We are in the Democratic People’s Republic of Korea. This is the story about the road south from Pyongyang to the DMZ on the border with the Republic of Korea, or South Korea.
Read about the actual border visit in another article. It highlights visits to the DMZ, the demilitarised zone, from both sides of the border.
The featured image of this post, above, illustrates some basic elements of the Juche ideology as put forward by the first great leader of the country, Kim Il Sung. The tools in the background; the hammer, the pen and the sickle are all essential in building a successful and independent nation. They are also the symbols of the ruling Party. In the front an engineer (always depicted with glasses), a blue collar worker, a soldier and a woman stand hand in hand, guarding the revolution.
There is a network of wide motorways stretching out from Pyongyang, the North Korean capital, in all directions. I made three excursions during my visit to the country, to the west, south (this) and north. The road south consists of two lanes in both directions. It is partially paved with large concrete slabs, and also asphalt. This makes the surface quite uneven and maintenance seems to be rather lax. Bits and pieces of the concrete breaks off and results in a sometimes unpleasant driving experience.
A hedge divides the motorway’s directions. Contrary to the road surface this is very well maintained. All along the motorway there would be workers tending the hedge with sickles. Labour is cheap in this country, and machinery – any kind of machinery is scarce. In general there are very few vehicles on the motorways, and children would even use it as a playground, people would be crossing it without paying attention to us passing by. I hardly saw any tractor on the fields on any of my road trips, a few places an ox would be at work. Due to the international embargo on North Korea, fuel is a scarce commodity.
The width of the road enables the driver to drive slalom between the lanes in order the find the best patches. Nonetheless, it took us no more than three hours to reach the entrance to Demilitarized Zone, after less than 200 km on the road. We even made a stop at a resting place about halfway. The Reunification Highway Rest Stop, as it is called, looks bigger than it is. It spans the entire motorway but is open only on one side. There are a few stalls outside selling products aimed at Chinese visitors who come in big busloads. That means cigarettes and snacks. Inside there are basic toilet facilities.
As we approach the south, the open landscape south of Pyongyang with huge rice paddies, gives way to a hilly, forested and very green scenery. We pass by small towns and villages. Apart from the road surface, this was a very interesting and nice drive. It is interesting to notice how propaganda posters pop up everywhere: Slogans and paintings.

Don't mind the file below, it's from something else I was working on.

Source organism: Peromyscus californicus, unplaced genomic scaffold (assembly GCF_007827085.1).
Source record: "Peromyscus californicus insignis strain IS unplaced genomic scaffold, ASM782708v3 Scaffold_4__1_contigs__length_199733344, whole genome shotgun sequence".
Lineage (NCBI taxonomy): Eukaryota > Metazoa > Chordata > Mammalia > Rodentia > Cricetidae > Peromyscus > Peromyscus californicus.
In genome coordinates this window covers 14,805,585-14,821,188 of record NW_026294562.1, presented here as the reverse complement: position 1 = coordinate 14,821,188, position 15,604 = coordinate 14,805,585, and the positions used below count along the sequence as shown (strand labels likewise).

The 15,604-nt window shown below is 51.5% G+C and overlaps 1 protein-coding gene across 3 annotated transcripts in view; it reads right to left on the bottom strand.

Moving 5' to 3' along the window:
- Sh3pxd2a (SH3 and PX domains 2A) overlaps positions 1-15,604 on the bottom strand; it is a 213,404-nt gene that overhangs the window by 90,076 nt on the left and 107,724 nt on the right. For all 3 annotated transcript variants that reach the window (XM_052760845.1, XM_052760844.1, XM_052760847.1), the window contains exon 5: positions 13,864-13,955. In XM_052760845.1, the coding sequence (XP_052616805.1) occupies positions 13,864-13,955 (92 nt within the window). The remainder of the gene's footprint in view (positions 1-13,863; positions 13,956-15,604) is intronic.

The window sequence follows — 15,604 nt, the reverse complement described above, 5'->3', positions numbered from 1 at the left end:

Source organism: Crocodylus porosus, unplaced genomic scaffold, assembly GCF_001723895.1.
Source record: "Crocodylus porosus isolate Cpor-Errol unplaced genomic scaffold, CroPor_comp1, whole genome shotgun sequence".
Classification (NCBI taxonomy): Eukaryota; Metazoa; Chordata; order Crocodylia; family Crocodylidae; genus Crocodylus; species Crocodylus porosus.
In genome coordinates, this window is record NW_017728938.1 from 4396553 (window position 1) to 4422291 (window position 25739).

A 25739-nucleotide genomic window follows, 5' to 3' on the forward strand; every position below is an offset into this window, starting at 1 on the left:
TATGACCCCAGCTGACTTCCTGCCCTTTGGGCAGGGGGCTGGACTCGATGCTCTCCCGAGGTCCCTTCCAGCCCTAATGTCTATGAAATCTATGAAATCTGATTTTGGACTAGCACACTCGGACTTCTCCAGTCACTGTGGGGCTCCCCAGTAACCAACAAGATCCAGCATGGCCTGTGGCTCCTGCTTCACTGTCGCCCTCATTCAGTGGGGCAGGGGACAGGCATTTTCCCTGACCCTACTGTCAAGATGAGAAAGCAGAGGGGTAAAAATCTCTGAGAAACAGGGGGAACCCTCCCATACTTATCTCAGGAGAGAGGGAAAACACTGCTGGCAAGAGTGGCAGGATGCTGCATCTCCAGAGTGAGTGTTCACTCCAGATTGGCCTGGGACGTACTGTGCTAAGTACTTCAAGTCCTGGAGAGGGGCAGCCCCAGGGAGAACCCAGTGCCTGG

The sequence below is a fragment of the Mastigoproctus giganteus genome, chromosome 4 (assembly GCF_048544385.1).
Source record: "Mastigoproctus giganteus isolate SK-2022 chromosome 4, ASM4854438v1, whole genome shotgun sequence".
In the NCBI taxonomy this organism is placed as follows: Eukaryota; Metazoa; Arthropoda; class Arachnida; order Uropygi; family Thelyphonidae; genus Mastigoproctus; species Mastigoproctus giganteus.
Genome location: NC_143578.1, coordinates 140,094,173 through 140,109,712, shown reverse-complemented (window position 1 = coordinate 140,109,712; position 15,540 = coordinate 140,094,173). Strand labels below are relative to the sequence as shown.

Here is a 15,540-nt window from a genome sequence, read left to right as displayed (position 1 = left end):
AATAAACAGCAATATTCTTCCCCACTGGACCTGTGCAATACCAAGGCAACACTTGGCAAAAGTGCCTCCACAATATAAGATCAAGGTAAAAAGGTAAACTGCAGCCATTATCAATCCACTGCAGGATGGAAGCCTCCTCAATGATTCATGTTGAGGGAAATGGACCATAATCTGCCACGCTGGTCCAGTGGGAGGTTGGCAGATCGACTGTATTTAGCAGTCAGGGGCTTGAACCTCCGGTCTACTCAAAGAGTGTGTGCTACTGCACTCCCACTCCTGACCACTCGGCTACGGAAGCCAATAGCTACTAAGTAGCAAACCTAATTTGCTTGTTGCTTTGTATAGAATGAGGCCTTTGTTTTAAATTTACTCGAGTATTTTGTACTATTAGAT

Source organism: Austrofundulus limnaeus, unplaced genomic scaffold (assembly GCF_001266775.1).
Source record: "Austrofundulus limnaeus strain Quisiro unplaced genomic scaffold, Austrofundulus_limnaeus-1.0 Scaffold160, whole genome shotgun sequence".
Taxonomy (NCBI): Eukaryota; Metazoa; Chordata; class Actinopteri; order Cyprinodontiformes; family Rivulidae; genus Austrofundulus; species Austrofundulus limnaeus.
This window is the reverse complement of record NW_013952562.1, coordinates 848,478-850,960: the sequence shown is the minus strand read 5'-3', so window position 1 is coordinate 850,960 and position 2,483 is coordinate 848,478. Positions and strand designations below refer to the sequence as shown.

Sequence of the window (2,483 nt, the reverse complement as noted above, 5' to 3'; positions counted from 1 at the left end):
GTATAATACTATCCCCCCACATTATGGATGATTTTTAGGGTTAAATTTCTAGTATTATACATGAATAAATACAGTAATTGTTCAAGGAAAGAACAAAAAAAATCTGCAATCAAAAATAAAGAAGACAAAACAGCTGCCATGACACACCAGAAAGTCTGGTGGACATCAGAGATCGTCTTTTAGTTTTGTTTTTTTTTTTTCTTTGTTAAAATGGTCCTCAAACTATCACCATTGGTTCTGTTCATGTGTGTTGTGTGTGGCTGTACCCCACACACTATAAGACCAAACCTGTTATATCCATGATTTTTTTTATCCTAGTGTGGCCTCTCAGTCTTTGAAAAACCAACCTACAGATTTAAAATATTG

“Traffic is what blood vessels are to man.” (Kim Jong Un Aphorisms vol. 1)
Town of Kaesong
Kaesong has a rich history and was once the capital of Korea. It was also in the midst of fighting during the Korean War and suffered heavily from it. The town currently has a population of about 200,000. Shortly after the turn of the millennium there was a detente in the relations between South and North Korea. The Kaesong Industrial Region was formed and led to the development of a number of light and medium sized industries, in cooperation with South Korea. By 2013 there were approximately 53,000 North Koreans and several hundred South Koreans employed in the industrial park. It did not last. Today, almost all factories have shut down.
I did not make much out of Kaesong town. We passed through on our way to the border and back. However, we had lunch and I was once again treated with the great (North) Korean cuisine. As the pictures below show there is beer (very good) and all kinds of dishes served. The image shows the meal for one person, me. In fact, there would be more dishes after I took the photo.
We also went to a World Heritage Site. A very old university and temple area provided a peaceful atmosphere and surroundings. There is a special article about this World Heritage Site: Historic Monuments and Sites in Kaesong.
Town of Sariwon
On the way back to Pyongyang we also made a detour to the town of Sariwon. The travel agency had promised what they called a Folkloric Village. There is no such village. Instead there is a mosaic wall showing the historical evolution of the Korean peninsula, with different kingdoms and rulers. This was a disappointment.
Better, behind the wall there is hill by the name of Mount Kyongnam. We climbed the several hundred steps and had a great view of the town.
“Art not related with the revolution, art for its own sake, is useless” (Kim Jong Un Aphorisms vol. 1)
Read all North Korea entries.
This is the map of my travels in the Democratic People’s Republic of Korea (DPRK), or simply North Korea. The red line on the map shows the route to the border with South Korea. This is a drive of about 350 km for the return trip. The map shows a straight route, but we made detours in Kaesong and Sariwon.